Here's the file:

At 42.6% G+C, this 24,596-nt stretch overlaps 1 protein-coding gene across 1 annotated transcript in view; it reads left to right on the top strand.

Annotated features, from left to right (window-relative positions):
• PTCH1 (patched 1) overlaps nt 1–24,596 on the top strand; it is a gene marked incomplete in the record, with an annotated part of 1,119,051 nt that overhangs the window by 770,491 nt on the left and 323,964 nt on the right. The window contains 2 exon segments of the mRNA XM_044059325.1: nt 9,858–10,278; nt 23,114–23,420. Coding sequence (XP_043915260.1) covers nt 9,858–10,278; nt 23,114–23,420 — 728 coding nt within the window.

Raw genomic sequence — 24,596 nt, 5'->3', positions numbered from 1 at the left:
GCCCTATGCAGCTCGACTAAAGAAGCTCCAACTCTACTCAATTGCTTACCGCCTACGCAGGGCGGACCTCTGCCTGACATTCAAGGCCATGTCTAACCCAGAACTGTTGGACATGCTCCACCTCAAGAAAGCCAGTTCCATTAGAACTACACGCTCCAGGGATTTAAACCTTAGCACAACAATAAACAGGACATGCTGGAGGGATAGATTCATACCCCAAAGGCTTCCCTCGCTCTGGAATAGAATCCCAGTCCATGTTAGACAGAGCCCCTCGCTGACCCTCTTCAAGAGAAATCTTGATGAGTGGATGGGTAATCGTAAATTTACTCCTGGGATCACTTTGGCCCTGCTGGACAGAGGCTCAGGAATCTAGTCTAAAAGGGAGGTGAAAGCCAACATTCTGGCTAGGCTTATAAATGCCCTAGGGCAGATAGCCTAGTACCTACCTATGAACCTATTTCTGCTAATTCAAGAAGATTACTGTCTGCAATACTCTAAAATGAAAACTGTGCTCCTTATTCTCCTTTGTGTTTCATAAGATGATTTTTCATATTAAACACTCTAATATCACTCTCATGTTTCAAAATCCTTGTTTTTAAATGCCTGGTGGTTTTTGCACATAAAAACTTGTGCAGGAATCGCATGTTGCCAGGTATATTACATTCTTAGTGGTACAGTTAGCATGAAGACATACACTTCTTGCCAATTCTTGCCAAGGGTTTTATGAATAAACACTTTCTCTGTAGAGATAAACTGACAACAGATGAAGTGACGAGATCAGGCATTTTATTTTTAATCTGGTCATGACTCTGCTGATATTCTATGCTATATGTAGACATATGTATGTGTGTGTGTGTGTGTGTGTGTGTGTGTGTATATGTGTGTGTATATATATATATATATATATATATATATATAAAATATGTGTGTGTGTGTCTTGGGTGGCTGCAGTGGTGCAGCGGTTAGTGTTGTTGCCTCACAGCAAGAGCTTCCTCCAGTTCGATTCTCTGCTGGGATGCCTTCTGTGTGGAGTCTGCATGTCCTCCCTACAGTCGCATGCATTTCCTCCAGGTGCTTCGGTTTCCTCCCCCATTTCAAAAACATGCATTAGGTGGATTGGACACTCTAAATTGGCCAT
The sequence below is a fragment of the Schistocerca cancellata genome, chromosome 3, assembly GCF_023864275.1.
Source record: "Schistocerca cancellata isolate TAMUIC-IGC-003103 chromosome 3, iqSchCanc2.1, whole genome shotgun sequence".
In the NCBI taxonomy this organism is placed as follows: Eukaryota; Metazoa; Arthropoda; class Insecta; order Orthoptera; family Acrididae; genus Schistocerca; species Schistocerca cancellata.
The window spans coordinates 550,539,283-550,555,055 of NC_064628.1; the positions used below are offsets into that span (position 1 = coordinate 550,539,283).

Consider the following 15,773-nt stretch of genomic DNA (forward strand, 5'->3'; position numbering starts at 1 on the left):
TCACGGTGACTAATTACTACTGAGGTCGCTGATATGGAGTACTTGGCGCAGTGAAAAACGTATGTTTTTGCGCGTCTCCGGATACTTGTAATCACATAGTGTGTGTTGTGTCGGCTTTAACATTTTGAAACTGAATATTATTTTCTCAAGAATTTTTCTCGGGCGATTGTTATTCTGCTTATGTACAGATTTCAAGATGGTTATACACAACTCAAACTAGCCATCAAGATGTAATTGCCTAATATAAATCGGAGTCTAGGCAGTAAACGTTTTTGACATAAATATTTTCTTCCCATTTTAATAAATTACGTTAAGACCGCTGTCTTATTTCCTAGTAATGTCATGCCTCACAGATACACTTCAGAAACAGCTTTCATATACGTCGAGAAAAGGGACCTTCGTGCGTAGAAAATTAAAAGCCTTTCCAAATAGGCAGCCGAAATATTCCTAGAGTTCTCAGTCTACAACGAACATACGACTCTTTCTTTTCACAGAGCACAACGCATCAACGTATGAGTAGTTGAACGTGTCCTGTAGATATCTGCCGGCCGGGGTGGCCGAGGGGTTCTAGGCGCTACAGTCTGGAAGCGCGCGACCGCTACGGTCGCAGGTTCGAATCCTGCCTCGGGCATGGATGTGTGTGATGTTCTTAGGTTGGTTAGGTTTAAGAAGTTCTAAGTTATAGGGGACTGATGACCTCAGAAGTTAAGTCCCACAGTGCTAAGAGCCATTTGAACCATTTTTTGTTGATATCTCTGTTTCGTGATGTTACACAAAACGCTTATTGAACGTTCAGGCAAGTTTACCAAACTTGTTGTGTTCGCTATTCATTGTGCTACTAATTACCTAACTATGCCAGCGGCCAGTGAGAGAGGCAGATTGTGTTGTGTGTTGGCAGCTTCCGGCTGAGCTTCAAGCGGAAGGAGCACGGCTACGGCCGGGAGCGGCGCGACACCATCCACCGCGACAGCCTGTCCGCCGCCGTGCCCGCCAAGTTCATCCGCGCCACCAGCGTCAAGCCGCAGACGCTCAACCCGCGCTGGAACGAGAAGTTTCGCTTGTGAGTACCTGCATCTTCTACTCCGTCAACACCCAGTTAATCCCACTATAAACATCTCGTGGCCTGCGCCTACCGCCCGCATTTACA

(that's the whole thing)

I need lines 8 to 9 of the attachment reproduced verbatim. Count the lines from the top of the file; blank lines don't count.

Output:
In the NCBI taxonomy this organism is placed as follows: Eukaryota; Metazoa; Arthropoda; class Insecta; order Orthoptera; family Acrididae; genus Schistocerca; species Schistocerca cancellata.
The window spans coordinates 550,539,283-550,555,055 of NC_064628.1; the positions used below are offsets into that span (position 1 = coordinate 550,539,283).